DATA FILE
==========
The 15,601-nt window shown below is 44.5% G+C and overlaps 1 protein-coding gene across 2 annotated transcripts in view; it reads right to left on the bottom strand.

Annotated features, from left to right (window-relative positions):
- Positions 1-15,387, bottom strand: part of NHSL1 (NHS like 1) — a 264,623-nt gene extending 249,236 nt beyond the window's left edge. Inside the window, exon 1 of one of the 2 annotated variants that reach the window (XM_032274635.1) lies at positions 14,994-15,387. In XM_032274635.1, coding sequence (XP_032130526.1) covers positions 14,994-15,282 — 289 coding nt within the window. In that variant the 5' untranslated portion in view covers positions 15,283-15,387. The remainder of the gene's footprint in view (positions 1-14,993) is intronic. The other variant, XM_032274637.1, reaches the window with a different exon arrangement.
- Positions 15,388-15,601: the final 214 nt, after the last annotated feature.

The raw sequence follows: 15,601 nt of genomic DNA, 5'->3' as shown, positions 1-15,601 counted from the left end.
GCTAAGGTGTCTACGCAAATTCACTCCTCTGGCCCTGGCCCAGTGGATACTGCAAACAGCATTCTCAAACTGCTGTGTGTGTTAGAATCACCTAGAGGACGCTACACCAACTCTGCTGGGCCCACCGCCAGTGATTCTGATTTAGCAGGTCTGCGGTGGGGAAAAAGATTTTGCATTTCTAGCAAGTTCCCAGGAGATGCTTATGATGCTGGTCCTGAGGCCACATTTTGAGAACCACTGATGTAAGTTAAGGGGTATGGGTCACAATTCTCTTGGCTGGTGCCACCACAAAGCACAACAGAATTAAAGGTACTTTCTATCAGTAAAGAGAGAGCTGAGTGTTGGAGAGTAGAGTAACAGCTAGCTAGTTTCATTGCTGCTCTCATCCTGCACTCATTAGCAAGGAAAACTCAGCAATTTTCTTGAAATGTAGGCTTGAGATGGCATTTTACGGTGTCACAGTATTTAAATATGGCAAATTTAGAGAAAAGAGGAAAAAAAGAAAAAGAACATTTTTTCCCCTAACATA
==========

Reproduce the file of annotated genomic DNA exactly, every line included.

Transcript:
The 15,601-nt window shown below is 44.5% G+C and overlaps 1 protein-coding gene across 2 annotated transcripts in view; it reads right to left on the bottom strand.

Annotated features, from left to right (window-relative positions):
- Positions 1-15,387, bottom strand: part of NHSL1 (NHS like 1) — a 264,623-nt gene extending 249,236 nt beyond the window's left edge. Inside the window, exon 1 of one of the 2 annotated variants that reach the window (XM_032274635.1) lies at positions 14,994-15,387. In XM_032274635.1, coding sequence (XP_032130526.1) covers positions 14,994-15,282 — 289 coding nt within the window. In that variant the 5' untranslated portion in view covers positions 15,283-15,387. The remainder of the gene's footprint in view (positions 1-14,993) is intronic. The other variant, XM_032274637.1, reaches the window with a different exon arrangement.
- Positions 15,388-15,601: the final 214 nt, after the last annotated feature.

The raw sequence follows: 15,601 nt of genomic DNA, 5'->3' as shown, positions 1-15,601 counted from the left end.
GCTAAGGTGTCTACGCAAATTCACTCCTCTGGCCCTGGCCCAGTGGATACTGCAAACAGCATTCTCAAACTGCTGTGTGTGTTAGAATCACCTAGAGGACGCTACACCAACTCTGCTGGGCCCACCGCCAGTGATTCTGATTTAGCAGGTCTGCGGTGGGGAAAAAGATTTTGCATTTCTAGCAAGTTCCCAGGAGATGCTTATGATGCTGGTCCTGAGGCCACATTTTGAGAACCACTGATGTAAGTTAAGGGGTATGGGTCACAATTCTCTTGGCTGGTGCCACCACAAAGCACAACAGAATTAAAGGTACTTTCTATCAGTAAAGAGAGAGCTGAGTGTTGGAGAGTAGAGTAACAGCTAGCTAGTTTCATTGCTGCTCTCATCCTGCACTCATTAGCAAGGAAAACTCAGCAATTTTCTTGAAATGTAGGCTTGAGATGGCATTTTACGGTGTCACAGTATTTAAATATGGCAAATTTAGAGAAAAGAGGAAAAAAAGAAAAAGAACATTTTTTCCCCTAACATA